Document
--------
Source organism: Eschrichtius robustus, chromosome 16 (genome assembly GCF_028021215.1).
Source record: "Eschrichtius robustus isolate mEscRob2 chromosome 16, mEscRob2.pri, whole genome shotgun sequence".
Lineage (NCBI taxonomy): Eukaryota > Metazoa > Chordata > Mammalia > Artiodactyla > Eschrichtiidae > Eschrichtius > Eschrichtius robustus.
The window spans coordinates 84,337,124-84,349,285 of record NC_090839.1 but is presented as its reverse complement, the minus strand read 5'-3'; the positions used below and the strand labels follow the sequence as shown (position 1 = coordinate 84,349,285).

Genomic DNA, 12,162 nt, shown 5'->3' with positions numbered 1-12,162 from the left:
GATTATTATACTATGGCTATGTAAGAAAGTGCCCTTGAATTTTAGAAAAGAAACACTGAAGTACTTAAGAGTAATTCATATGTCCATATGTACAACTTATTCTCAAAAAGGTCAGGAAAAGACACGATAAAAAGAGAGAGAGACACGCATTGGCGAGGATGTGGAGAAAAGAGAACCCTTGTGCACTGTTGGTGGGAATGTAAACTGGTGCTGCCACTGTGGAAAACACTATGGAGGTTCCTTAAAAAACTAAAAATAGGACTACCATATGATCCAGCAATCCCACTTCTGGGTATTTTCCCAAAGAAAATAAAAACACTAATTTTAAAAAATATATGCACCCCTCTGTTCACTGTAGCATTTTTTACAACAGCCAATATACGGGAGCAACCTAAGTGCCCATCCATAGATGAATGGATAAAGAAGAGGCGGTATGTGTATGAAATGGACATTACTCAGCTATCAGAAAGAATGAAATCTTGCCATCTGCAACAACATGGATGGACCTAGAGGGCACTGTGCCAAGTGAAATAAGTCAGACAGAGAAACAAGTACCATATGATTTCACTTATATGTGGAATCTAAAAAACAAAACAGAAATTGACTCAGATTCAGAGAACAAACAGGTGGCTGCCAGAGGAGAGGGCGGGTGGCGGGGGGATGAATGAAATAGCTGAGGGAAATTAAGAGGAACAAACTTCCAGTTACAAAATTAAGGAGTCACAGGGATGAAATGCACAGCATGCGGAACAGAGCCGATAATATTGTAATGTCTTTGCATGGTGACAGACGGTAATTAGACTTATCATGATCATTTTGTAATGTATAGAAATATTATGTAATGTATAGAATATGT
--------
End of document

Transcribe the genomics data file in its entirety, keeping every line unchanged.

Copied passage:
Source organism: Eschrichtius robustus, chromosome 16 (genome assembly GCF_028021215.1).
Source record: "Eschrichtius robustus isolate mEscRob2 chromosome 16, mEscRob2.pri, whole genome shotgun sequence".
Lineage (NCBI taxonomy): Eukaryota > Metazoa > Chordata > Mammalia > Artiodactyla > Eschrichtiidae > Eschrichtius > Eschrichtius robustus.
The window spans coordinates 84,337,124-84,349,285 of record NC_090839.1 but is presented as its reverse complement, the minus strand read 5'-3'; the positions used below and the strand labels follow the sequence as shown (position 1 = coordinate 84,349,285).

Genomic DNA, 12,162 nt, shown 5'->3' with positions numbered 1-12,162 from the left:
GATTATTATACTATGGCTATGTAAGAAAGTGCCCTTGAATTTTAGAAAAGAAACACTGAAGTACTTAAGAGTAATTCATATGTCCATATGTACAACTTATTCTCAAAAAGGTCAGGAAAAGACACGATAAAAAGAGAGAGAGACACGCATTGGCGAGGATGTGGAGAAAAGAGAACCCTTGTGCACTGTTGGTGGGAATGTAAACTGGTGCTGCCACTGTGGAAAACACTATGGAGGTTCCTTAAAAAACTAAAAATAGGACTACCATATGATCCAGCAATCCCACTTCTGGGTATTTTCCCAAAGAAAATAAAAACACTAATTTTAAAAAATATATGCACCCCTCTGTTCACTGTAGCATTTTTTACAACAGCCAATATACGGGAGCAACCTAAGTGCCCATCCATAGATGAATGGATAAAGAAGAGGCGGTATGTGTATGAAATGGACATTACTCAGCTATCAGAAAGAATGAAATCTTGCCATCTGCAACAACATGGATGGACCTAGAGGGCACTGTGCCAAGTGAAATAAGTCAGACAGAGAAACAAGTACCATATGATTTCACTTATATGTGGAATCTAAAAAACAAAACAGAAATTGACTCAGATTCAGAGAACAAACAGGTGGCTGCCAGAGGAGAGGGCGGGTGGCGGGGGGATGAATGAAATAGCTGAGGGAAATTAAGAGGAACAAACTTCCAGTTACAAAATTAAGGAGTCACAGGGATGAAATGCACAGCATGCGGAACAGAGCCGATAATATTGTAATGTCTTTGCATGGTGACAGACGGTAATTAGACTTATCATGATCATTTTGTAATGTATAGAAATATTATGTAATGTATAGAATATGT